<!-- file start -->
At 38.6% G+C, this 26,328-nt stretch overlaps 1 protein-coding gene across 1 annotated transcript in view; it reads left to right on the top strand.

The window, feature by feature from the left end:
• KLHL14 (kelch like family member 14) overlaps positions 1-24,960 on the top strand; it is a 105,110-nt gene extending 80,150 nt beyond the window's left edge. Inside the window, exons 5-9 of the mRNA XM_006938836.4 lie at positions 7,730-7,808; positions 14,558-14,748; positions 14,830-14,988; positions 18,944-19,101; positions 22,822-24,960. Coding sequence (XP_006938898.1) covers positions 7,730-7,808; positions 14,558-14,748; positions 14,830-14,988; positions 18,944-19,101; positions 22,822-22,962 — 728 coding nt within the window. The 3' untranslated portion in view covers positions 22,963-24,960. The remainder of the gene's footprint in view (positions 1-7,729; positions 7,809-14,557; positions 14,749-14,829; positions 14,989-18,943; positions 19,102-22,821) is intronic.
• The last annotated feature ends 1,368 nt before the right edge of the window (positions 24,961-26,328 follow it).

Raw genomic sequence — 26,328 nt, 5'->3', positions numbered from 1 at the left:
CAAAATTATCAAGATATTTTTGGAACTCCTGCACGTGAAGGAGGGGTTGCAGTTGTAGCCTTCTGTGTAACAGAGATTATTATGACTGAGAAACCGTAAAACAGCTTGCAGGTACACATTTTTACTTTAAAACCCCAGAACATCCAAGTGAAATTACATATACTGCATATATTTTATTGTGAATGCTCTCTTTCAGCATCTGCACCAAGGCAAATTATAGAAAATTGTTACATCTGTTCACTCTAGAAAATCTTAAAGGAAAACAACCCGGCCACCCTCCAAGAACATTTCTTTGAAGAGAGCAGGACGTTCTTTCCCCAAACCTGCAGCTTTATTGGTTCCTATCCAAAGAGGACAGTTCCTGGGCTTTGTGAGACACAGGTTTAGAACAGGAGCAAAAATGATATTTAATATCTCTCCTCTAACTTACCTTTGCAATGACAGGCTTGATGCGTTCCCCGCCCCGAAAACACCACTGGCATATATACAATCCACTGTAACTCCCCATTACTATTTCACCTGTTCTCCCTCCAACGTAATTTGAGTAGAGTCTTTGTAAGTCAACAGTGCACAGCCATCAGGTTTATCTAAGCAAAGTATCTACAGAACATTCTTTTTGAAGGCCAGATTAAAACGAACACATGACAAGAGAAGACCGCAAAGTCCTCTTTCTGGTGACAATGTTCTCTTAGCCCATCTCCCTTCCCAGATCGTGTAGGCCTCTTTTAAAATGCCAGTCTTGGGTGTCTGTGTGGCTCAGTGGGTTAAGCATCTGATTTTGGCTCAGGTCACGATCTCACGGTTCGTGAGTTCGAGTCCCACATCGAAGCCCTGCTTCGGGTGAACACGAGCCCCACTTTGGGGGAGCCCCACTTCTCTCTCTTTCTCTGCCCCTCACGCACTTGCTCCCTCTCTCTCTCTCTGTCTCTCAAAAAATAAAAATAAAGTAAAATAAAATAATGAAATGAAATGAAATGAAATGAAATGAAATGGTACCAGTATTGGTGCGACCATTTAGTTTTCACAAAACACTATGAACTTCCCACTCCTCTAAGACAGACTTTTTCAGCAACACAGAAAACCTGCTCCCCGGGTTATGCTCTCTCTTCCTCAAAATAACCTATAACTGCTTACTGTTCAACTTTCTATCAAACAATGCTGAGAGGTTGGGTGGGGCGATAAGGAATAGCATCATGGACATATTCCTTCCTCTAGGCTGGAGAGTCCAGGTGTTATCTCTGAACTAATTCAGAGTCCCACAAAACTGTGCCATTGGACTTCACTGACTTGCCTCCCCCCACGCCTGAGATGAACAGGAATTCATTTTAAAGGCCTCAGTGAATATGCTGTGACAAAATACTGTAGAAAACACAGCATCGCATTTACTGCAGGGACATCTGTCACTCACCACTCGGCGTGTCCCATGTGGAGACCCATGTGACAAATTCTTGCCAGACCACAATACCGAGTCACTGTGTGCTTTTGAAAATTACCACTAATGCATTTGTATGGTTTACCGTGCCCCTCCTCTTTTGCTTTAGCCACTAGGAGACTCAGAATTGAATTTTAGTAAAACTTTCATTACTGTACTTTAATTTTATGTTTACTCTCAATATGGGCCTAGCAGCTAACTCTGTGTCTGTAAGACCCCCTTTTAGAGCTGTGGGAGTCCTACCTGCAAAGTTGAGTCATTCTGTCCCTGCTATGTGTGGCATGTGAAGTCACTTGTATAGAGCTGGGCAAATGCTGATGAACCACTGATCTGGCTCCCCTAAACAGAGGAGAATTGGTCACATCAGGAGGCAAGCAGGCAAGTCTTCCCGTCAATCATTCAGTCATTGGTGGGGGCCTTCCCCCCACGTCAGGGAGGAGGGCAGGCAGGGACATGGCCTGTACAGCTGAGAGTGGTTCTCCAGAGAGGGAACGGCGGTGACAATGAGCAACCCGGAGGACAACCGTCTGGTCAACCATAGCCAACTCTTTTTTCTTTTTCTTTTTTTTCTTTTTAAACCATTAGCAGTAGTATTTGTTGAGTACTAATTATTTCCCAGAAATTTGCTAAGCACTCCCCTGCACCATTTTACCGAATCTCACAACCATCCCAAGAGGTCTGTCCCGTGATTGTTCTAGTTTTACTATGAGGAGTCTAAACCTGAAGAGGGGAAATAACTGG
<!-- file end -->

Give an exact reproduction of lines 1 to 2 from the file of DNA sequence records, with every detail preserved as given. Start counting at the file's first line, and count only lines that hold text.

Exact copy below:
At 38.6% G+C, this 26,328-nt stretch overlaps 1 protein-coding gene across 1 annotated transcript in view; it reads left to right on the top strand.

The window, feature by feature from the left end: